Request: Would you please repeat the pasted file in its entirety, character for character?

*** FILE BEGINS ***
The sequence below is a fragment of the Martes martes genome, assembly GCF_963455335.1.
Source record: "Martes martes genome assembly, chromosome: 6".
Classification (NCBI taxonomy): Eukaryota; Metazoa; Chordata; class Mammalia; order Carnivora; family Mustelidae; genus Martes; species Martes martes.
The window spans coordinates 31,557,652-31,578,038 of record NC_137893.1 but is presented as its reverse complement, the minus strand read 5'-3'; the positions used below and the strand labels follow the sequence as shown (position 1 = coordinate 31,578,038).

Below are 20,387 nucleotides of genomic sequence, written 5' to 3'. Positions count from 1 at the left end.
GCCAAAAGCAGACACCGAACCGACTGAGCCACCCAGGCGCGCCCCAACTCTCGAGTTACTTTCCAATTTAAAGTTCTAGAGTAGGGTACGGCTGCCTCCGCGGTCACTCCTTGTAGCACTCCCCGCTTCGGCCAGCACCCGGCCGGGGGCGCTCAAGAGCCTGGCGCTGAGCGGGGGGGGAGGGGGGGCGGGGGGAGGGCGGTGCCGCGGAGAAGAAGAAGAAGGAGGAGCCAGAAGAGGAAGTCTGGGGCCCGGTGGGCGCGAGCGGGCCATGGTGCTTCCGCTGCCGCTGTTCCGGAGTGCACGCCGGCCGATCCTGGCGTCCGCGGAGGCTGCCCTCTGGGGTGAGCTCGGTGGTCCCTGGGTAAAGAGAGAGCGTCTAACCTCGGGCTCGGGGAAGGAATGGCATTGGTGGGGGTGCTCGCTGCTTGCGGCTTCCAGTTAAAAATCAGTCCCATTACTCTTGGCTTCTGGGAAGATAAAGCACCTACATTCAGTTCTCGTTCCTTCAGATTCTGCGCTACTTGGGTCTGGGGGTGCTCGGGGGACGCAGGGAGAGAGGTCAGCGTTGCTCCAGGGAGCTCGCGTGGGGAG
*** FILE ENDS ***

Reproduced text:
The sequence below is a fragment of the Martes martes genome, assembly GCF_963455335.1.
Source record: "Martes martes genome assembly, chromosome: 6".
Classification (NCBI taxonomy): Eukaryota; Metazoa; Chordata; class Mammalia; order Carnivora; family Mustelidae; genus Martes; species Martes martes.
The window spans coordinates 31,557,652-31,578,038 of record NC_137893.1 but is presented as its reverse complement, the minus strand read 5'-3'; the positions used below and the strand labels follow the sequence as shown (position 1 = coordinate 31,578,038).

Below are 20,387 nucleotides of genomic sequence, written 5' to 3'. Positions count from 1 at the left end.
GCCAAAAGCAGACACCGAACCGACTGAGCCACCCAGGCGCGCCCCAACTCTCGAGTTACTTTCCAATTTAAAGTTCTAGAGTAGGGTACGGCTGCCTCCGCGGTCACTCCTTGTAGCACTCCCCGCTTCGGCCAGCACCCGGCCGGGGGCGCTCAAGAGCCTGGCGCTGAGCGGGGGGGGAGGGGGGGCGGGGGGAGGGCGGTGCCGCGGAGAAGAAGAAGAAGGAGGAGCCAGAAGAGGAAGTCTGGGGCCCGGTGGGCGCGAGCGGGCCATGGTGCTTCCGCTGCCGCTGTTCCGGAGTGCACGCCGGCCGATCCTGGCGTCCGCGGAGGCTGCCCTCTGGGGTGAGCTCGGTGGTCCCTGGGTAAAGAGAGAGCGTCTAACCTCGGGCTCGGGGAAGGAATGGCATTGGTGGGGGTGCTCGCTGCTTGCGGCTTCCAGTTAAAAATCAGTCCCATTACTCTTGGCTTCTGGGAAGATAAAGCACCTACATTCAGTTCTCGTTCCTTCAGATTCTGCGCTACTTGGGTCTGGGGGTGCTCGGGGGACGCAGGGAGAGAGGTCAGCGTTGCTCCAGGGAGCTCGCGTGGGGAG